Causes for Clauses: Fundamentals of the Employment Contract
Many employers have template contracts of employment which are used when employees initially commence employment and when employees are promoted into new positions or change positions.
However, sometimes the person completing the template contract of employment does not always understand why a particular clause should be included as part of an employee’s contract of employment. This article looks at the key clauses found in standard contracts of employment and reasons why such clauses should be included.
One of the most crucial clauses in a contract of employment is the termination of employment clause. Where the employment is for an indefinite period (that is permanent or ongoing) contracts of employment should clearly outline the circumstances when the employment may be terminated by one or both parties and how the termination of the employment can be carried out by either party. Employers should consider including an express right to make payment in lieu of notice and/or to direct the employee to perform some or none of their duties during the notice period. Employers should also consider types of conduct by the employee or certain events that might automatically trigger the immediate termination of the employment. While misconduct is perhaps the most obvious example, others may include the employee losing a requisite qualification or being charged with certain criminal offences.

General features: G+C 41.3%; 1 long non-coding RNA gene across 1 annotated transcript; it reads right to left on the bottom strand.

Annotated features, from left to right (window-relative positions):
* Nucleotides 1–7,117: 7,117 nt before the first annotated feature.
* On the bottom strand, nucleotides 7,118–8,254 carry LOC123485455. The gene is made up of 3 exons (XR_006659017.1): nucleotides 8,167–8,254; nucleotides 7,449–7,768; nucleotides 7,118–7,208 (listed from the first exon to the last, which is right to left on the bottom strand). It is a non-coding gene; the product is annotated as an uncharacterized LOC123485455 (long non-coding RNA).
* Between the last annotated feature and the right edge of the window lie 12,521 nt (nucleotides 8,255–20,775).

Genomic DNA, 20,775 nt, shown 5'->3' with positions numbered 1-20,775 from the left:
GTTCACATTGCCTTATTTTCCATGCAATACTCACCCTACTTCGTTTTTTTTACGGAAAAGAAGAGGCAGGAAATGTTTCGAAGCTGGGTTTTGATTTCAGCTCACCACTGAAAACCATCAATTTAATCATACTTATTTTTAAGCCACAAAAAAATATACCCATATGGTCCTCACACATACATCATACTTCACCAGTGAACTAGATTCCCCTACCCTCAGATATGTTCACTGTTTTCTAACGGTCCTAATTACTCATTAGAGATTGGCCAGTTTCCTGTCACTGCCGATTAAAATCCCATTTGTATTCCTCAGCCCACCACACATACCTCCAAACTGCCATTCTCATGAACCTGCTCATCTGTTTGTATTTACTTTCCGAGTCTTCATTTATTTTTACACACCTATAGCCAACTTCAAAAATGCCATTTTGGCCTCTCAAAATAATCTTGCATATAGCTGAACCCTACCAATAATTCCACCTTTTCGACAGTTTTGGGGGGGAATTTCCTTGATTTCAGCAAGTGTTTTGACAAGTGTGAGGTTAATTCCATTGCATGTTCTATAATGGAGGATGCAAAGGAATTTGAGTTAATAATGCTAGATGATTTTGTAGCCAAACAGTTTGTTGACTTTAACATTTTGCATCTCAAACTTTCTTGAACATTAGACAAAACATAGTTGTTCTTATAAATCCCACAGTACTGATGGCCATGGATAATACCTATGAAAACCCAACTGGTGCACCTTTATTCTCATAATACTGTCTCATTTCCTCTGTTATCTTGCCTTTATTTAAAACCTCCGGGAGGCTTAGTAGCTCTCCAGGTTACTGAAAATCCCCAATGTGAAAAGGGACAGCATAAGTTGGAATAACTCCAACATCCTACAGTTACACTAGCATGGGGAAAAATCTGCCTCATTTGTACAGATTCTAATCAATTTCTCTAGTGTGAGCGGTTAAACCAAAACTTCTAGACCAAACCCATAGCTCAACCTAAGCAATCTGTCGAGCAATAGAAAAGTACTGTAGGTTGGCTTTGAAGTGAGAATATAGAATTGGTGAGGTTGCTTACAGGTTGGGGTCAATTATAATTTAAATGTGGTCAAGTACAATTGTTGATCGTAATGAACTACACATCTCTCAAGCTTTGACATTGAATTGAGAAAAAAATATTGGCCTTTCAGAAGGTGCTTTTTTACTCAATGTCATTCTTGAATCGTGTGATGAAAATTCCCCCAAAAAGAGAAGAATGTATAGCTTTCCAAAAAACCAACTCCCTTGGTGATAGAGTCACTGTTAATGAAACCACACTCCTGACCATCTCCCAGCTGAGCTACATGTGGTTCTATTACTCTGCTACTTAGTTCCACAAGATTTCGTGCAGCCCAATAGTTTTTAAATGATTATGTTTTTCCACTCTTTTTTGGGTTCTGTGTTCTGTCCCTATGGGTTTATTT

The failure to have a proper termination of employment clause means that the employee might be entitled to reasonable notice implied by law. What is reasonable notice in the circumstances will then depend on a number of factors including but not limited to length of service, age of the employee, seniority and the likely period it might take for the employee to find a comparable role in the industry. Reasonable notice has been held by Courts to be up to 12 months in some circumstances. Therefore, it is important that an appropriately drafted termination of employment clause is included in all contracts of employment.
2. Entire Agreement
An often overlooked clause is the entire agreement clause. When interpreting contracts of employment, Courts will not consider evidence outside of the contract unless it can be shown that the written contract of employment was not intended by the parties to capture the entire agreement between them.
The failure to include an entire agreement clause in contracts of employment means that verbal representations, written policies and procedures and other non-contractual terms might be considered to form part of the terms and conditions of an employee’s employment. This is not an ideal situation for employers. The purpose of the entire agreement clause is to ensure that terms, whether written or unwritten, outside of the contract of employment are not incorporated into or form part of the written contract of employment.